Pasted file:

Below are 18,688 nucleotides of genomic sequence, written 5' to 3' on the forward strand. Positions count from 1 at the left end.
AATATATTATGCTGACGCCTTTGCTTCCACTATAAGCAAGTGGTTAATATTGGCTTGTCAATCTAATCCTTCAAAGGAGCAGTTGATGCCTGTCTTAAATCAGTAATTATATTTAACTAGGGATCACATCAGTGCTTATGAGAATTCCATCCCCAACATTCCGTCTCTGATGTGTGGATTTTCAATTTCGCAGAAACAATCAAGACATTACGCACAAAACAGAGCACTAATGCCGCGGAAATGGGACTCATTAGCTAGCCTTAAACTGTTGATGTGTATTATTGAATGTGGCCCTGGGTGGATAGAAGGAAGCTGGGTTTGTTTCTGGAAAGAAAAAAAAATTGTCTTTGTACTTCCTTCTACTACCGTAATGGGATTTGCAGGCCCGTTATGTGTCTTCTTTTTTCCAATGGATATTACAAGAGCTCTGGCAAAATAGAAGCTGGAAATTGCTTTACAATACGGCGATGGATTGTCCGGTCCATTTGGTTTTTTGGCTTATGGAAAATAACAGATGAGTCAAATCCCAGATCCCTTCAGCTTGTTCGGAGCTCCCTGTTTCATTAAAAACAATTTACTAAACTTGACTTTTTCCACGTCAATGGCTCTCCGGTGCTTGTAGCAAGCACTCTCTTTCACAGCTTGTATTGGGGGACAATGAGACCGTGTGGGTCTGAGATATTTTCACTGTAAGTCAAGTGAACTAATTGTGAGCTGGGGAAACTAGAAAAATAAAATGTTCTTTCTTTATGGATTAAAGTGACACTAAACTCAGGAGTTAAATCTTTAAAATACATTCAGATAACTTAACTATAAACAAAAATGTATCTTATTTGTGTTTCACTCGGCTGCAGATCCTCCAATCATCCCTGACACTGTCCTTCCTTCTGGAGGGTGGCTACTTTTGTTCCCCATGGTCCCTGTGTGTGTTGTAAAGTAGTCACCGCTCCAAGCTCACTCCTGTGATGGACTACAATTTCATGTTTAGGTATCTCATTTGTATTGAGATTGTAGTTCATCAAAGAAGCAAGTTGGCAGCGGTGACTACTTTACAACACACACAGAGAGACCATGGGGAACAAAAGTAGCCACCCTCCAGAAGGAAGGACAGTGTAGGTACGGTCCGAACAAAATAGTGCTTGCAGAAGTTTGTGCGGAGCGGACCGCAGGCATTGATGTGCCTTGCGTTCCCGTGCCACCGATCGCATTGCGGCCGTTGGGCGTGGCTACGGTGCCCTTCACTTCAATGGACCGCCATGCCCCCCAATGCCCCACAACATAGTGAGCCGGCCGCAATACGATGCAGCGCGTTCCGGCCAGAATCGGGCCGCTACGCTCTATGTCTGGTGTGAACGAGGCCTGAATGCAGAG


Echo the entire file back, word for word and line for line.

Below are 18,688 nucleotides of genomic sequence, written 5' to 3' on the forward strand. Positions count from 1 at the left end.
AATATATTATGCTGACGCCTTTGCTTCCACTATAAGCAAGTGGTTAATATTGGCTTGTCAATCTAATCCTTCAAAGGAGCAGTTGATGCCTGTCTTAAATCAGTAATTATATTTAACTAGGGATCACATCAGTGCTTATGAGAATTCCATCCCCAACATTCCGTCTCTGATGTGTGGATTTTCAATTTCGCAGAAACAATCAAGACATTACGCACAAAACAGAGCACTAATGCCGCGGAAATGGGACTCATTAGCTAGCCTTAAACTGTTGATGTGTATTATTGAATGTGGCCCTGGGTGGATAGAAGGAAGCTGGGTTTGTTTCTGGAAAGAAAAAAAAATTGTCTTTGTACTTCCTTCTACTACCGTAATGGGATTTGCAGGCCCGTTATGTGTCTTCTTTTTTCCAATGGATATTACAAGAGCTCTGGCAAAATAGAAGCTGGAAATTGCTTTACAATACGGCGATGGATTGTCCGGTCCATTTGGTTTTTTGGCTTATGGAAAATAACAGATGAGTCAAATCCCAGATCCCTTCAGCTTGTTCGGAGCTCCCTGTTTCATTAAAAACAATTTACTAAACTTGACTTTTTCCACGTCAATGGCTCTCCGGTGCTTGTAGCAAGCACTCTCTTTCACAGCTTGTATTGGGGGACAATGAGACCGTGTGGGTCTGAGATATTTTCACTGTAAGTCAAGTGAACTAATTGTGAGCTGGGGAAACTAGAAAAATAAAATGTTCTTTCTTTATGGATTAAAGTGACACTAAACTCAGGAGTTAAATCTTTAAAATACATTCAGATAACTTAACTATAAACAAAAATGTATCTTATTTGTGTTTCACTCGGCTGCAGATCCTCCAATCATCCCTGACACTGTCCTTCCTTCTGGAGGGTGGCTACTTTTGTTCCCCATGGTCCCTGTGTGTGTTGTAAAGTAGTCACCGCTCCAAGCTCACTCCTGTGATGGACTACAATTTCATGTTTAGGTATCTCATTTGTATTGAGATTGTAGTTCATCAAAGAAGCAAGTTGGCAGCGGTGACTACTTTACAACACACACAGAGAGACCATGGGGAACAAAAGTAGCCACCCTCCAGAAGGAAGGACAGTGTAGGTACGGTCCGAACAAAATAGTGCTTGCAGAAGTTTGTGCGGAGCGGACCGCAGGCATTGATGTGCCTTGCGTTCCCGTGCCACCGATCGCATTGCGGCCGTTGGGCGTGGCTACGGTGCCCTTCACTTCAATGGACCGCCATGCCCCCCAATGCCCCACAACATAGTGAGCCGGCCGCAATACGATGCAGCGCGTTCCGGCCAGAATCGGGCCGCTACGCTCTATGTCTGGTGTGAACGAGGCCTGAATGCAGAG